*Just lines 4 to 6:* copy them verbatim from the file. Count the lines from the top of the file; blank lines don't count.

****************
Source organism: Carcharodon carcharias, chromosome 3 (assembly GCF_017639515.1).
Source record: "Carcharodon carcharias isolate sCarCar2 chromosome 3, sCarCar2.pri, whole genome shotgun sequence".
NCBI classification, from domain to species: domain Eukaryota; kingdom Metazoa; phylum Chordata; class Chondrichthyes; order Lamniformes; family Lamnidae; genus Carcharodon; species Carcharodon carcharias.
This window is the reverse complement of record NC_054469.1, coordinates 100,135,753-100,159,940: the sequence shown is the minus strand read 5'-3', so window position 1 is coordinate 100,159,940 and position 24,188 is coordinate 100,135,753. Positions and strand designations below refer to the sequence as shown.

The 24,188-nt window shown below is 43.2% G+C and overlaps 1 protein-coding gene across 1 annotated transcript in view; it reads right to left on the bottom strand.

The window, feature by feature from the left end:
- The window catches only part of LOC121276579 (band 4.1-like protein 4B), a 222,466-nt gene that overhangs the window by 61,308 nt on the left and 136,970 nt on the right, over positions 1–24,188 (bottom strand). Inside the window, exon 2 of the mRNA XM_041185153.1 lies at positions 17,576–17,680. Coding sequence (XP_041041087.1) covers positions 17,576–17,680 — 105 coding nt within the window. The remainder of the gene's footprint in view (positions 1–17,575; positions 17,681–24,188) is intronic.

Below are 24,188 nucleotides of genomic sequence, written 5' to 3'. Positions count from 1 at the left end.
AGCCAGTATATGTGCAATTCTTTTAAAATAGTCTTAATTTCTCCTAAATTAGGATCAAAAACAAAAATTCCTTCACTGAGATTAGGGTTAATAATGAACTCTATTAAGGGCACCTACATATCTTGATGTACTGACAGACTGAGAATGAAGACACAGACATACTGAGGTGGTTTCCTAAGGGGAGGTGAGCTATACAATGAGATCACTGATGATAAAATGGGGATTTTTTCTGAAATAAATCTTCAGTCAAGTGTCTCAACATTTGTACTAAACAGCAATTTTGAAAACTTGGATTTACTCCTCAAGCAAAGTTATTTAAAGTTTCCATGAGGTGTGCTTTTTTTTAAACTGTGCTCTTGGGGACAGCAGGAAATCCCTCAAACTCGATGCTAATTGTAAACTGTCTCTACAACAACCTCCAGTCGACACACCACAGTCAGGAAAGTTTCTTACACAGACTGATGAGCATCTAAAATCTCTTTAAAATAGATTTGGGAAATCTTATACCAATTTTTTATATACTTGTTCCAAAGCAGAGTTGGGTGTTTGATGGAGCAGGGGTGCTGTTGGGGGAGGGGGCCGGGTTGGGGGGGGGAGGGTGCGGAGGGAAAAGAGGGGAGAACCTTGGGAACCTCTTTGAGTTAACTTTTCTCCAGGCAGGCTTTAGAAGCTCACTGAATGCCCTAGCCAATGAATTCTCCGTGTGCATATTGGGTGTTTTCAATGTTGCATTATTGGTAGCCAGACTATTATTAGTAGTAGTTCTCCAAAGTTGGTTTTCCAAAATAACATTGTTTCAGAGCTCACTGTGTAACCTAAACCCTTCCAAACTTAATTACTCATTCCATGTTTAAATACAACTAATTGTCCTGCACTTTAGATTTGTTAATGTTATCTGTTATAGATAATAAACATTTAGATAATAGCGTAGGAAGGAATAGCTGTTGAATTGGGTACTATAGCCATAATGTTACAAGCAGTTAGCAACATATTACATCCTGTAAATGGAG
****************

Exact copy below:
This window is the reverse complement of record NC_054469.1, coordinates 100,135,753-100,159,940: the sequence shown is the minus strand read 5'-3', so window position 1 is coordinate 100,159,940 and position 24,188 is coordinate 100,135,753. Positions and strand designations below refer to the sequence as shown.

The 24,188-nt window shown below is 43.2% G+C and overlaps 1 protein-coding gene across 1 annotated transcript in view; it reads right to left on the bottom strand.

The window, feature by feature from the left end: